Chocolate Easter Eggs with Jean François Houdré
Compliments of FabulousFoods.com
1. Prepare materials and chocolate
Jean François insists that the most important step in making great chocolates is tempering. Unfortunately, it's also one of the trickest techniques to master. We have tempring instructions here at Fabulous Foods from pastry chef Jacques Torres, so if you're going to attempt to make Chocolate Easter Eggs at home, be sure to follow this link for tempering instructions first.
Professionals like Jean François have some nifty gadgets for helping them, like a digital candy thermometer that measures the heat of the chocolate, or the warming lamp that keeps it at the proper temperature once it's been tempered. At home, chef Houdré suggest that you turn on your oven to the lowest temperature possible, keep the door fully open, and keep your tempered chocolate on the warm open oven door. This should hold it at about the proper consistency.
For the colors, Jean François uses either a good quality white chocolate or pure cocoa butter that has been colored with powdered food color. He says you could use pastes, but you have to be sure to avoid any coloring with alcohol because it will cause the chocolate to "seize" or crystallize.
2. Prepare Base and Chocolate Bunnies for Filling
The next step is to prepare a base for the finished egg to stand on, and the tiny chocolate bunnies that will make up the surprise package to be stuffed into the egg later. Jean François uses an ordinary sheet of white acetate to pour the base, because the hardeed chocolate will easily slide off it. A metal pastry ring is used to mold the base, as in the first photo below (you'll see the finished chocolate disk, that is the base, later in this tutorial).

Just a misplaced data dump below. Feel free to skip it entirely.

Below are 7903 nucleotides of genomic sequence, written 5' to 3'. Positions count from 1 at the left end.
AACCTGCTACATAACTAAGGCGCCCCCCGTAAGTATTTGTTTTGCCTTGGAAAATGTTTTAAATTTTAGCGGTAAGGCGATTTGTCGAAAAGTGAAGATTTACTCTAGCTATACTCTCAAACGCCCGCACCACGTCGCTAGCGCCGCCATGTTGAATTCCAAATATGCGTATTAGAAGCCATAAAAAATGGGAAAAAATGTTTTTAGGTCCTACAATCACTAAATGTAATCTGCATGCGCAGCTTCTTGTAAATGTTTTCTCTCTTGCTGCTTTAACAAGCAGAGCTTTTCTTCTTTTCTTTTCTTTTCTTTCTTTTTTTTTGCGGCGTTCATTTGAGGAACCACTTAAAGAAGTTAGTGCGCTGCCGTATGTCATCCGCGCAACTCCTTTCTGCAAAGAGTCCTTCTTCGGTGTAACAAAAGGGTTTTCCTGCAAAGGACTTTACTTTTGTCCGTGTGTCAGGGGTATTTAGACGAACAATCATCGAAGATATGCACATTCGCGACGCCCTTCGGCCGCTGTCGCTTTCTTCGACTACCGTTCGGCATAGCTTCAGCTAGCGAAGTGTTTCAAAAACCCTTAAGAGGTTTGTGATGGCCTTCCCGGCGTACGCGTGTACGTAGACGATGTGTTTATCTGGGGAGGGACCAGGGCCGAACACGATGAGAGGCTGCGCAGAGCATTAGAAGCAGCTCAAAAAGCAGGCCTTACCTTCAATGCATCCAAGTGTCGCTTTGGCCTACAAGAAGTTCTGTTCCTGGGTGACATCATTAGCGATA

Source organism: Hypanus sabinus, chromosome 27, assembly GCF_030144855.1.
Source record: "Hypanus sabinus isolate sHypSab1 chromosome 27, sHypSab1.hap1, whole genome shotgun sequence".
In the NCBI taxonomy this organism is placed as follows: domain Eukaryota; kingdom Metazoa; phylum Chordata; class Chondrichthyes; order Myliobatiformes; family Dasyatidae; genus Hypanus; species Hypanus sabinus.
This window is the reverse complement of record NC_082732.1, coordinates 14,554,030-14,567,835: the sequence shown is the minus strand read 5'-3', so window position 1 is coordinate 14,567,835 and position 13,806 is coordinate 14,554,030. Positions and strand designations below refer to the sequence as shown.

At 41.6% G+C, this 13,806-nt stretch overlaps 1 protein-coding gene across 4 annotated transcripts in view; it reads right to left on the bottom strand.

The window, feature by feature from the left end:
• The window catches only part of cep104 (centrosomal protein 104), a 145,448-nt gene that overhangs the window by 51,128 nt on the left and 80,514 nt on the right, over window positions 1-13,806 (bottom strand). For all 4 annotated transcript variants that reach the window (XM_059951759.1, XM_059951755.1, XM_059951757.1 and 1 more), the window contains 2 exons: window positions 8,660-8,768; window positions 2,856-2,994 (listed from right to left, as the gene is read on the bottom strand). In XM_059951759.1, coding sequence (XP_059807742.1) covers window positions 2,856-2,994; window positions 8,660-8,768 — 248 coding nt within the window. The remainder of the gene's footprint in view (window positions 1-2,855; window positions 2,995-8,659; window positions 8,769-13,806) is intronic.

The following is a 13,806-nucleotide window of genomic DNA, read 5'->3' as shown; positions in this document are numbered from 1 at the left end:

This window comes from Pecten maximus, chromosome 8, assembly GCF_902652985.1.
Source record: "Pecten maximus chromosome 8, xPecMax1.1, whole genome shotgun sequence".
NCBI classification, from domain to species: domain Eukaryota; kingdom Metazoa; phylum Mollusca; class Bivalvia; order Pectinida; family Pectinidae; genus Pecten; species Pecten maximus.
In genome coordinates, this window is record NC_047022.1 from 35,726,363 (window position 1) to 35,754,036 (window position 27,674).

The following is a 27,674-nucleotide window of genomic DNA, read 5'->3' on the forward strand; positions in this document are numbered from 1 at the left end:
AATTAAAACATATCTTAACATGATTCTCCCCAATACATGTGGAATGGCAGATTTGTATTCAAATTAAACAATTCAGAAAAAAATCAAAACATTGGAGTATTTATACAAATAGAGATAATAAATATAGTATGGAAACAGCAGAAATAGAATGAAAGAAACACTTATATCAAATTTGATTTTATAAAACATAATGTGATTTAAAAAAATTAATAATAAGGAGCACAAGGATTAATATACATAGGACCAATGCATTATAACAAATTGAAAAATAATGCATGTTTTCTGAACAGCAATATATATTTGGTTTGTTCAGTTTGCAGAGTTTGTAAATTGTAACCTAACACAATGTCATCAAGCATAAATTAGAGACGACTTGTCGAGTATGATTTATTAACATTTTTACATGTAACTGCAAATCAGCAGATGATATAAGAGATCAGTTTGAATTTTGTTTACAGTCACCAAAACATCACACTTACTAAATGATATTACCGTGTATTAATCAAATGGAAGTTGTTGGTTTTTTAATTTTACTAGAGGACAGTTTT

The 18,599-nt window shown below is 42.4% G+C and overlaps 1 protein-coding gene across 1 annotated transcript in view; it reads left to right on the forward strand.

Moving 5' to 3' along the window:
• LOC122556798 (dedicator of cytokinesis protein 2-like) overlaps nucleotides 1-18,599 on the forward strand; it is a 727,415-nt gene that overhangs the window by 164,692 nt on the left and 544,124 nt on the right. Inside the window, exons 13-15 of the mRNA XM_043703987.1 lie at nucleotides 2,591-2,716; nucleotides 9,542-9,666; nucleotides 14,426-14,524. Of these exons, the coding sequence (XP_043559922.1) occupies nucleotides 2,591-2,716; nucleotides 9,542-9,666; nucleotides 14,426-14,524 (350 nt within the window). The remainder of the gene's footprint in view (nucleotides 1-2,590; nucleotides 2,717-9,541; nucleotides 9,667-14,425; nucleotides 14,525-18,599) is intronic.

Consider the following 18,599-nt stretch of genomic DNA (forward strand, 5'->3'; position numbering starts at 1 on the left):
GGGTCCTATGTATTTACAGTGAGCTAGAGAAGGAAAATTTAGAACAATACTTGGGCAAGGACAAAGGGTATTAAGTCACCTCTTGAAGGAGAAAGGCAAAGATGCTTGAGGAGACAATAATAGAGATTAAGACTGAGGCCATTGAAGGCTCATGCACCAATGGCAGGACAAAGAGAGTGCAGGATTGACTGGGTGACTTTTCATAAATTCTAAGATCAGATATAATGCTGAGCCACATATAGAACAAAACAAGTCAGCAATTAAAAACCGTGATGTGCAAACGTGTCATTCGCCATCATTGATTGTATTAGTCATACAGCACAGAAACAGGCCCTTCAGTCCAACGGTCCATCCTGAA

A plastic chocolate mold is used to make the bunnies. The chocolate is simply ladeled into the mold and the excess is then scraped back into the bowl. Now comes the most important technique in making the small molded candies: removing all the air bubbles. Gently tap the bottom of the mold and hold it up to the light and look underneath to insure that you have removed all the air.
The chocolate is then allowed to harden at room temperature until it is ready to be popped out of the mold. If you're in a hurry, you can chill the chocolate to hasten its setting, but letting it harden at room temperature is preferable and insures a better looking final product, says chef Houdré.
step is complete, it's time
to mold the eggs.